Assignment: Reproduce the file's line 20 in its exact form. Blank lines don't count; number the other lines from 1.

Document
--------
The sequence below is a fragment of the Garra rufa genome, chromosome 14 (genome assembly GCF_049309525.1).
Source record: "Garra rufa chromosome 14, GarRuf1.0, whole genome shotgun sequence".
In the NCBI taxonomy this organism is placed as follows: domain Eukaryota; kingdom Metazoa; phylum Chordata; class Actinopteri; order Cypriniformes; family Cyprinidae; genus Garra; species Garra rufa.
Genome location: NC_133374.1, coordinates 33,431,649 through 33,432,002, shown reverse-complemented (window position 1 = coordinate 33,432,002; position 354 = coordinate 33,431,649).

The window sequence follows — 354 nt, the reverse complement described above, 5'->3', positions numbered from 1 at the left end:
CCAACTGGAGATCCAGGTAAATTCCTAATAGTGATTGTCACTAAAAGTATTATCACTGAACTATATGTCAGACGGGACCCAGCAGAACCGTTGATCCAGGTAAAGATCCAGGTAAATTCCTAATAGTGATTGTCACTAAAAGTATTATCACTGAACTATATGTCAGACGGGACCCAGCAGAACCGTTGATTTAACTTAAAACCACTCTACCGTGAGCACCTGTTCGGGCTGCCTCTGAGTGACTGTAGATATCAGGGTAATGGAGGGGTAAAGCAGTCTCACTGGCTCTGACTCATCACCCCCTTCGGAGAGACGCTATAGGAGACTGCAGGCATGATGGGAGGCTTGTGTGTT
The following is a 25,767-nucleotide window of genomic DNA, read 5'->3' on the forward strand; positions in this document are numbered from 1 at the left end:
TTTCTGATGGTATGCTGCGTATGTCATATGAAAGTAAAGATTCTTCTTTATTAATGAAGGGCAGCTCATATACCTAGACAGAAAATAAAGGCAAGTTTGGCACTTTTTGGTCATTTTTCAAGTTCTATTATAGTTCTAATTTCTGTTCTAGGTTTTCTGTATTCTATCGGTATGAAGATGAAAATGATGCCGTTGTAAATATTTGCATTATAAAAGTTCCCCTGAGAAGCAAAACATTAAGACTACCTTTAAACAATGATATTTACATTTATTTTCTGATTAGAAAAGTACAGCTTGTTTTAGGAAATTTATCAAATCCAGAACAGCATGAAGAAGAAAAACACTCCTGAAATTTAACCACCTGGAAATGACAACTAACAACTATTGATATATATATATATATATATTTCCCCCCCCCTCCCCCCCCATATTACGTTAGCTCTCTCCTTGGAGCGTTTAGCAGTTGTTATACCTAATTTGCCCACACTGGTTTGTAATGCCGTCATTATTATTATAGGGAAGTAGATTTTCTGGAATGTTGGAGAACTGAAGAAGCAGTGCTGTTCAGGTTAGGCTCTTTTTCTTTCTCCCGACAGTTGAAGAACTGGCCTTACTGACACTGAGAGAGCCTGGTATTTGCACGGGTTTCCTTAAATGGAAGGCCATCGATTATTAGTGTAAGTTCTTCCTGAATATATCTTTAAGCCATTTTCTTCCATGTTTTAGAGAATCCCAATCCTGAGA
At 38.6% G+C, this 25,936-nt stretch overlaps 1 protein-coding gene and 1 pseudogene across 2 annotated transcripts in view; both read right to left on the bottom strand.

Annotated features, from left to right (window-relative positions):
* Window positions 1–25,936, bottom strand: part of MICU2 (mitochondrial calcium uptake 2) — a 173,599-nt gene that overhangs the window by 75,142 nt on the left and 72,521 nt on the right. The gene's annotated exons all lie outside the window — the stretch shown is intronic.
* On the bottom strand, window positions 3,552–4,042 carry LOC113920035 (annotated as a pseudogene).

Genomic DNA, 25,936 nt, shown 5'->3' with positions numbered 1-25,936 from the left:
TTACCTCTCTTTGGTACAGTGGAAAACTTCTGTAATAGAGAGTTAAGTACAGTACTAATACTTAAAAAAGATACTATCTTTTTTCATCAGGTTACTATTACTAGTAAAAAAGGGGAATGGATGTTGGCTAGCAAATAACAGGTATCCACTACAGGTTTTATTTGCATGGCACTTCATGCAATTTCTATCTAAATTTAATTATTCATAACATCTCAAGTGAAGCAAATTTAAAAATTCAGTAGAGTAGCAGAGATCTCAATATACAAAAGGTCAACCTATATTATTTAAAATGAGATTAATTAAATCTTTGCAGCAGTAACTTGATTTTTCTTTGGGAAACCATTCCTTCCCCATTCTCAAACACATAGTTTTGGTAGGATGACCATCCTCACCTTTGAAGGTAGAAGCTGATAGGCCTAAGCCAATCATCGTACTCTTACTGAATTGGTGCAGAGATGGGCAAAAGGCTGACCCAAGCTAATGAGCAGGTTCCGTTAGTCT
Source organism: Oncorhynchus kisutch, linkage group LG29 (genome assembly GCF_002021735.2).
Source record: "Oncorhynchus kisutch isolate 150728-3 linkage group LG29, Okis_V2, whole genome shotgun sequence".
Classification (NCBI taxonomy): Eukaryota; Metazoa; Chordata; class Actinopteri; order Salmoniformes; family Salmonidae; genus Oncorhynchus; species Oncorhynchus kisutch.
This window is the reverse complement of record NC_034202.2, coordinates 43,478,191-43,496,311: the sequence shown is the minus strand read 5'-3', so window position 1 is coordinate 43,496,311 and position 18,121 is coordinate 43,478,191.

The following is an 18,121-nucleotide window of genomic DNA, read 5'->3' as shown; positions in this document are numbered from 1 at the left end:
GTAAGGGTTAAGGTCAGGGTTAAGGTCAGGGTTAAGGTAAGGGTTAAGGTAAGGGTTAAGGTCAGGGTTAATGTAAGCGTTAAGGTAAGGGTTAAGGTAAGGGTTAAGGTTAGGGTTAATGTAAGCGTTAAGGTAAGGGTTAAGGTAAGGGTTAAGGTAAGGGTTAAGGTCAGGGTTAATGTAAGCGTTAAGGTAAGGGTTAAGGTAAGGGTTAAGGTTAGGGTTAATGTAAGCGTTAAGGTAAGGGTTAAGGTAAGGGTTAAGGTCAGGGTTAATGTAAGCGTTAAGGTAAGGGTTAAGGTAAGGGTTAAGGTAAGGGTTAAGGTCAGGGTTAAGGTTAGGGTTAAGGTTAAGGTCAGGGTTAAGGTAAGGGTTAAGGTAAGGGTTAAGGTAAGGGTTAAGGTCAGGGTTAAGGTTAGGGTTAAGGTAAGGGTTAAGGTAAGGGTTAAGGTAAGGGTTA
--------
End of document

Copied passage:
GTAAGGGTTAAGGTCAGGGTTAAGGTCAGGGTTAAGGTAAGGGTTAAGGTAAGGGTTAAGGTCAGGGTTAATGTAAGCGTTAAGGTAAGGGTTAAGGTAAGGGTTAAGGTTAGGGTTAATGTAAGCGTTAAGGTAAGGGTTAAGGTAAGGGTTAAGGTAAGGGTTAAGGTCAGGGTTAATGTAAGCGTTAAGGTAAGGGTTAAGGTAAGGGTTAAGGTTAGGGTTAATGTAAGCGTTAAGGTAAGGGTTAAGGTAAGGGTTAAGGTCAGGGTTAATGTAAGCGTTAAGGTAAGGGTTAAGGTAAGGGTTAAGGTAAGGGTTAAGGTCAGGGTTAAGGTTAGGGTTAAGGTTAAGGTCAGGGTTAAGGTAAGGGTTAAGGTAAGGGTTAAGGTAAGGGTTAAGGTCAGGGTTAAGGTTAGGGTTAAGGTAAGGGTTAAGGTAAGGGTTAAGGTAAGGGTTA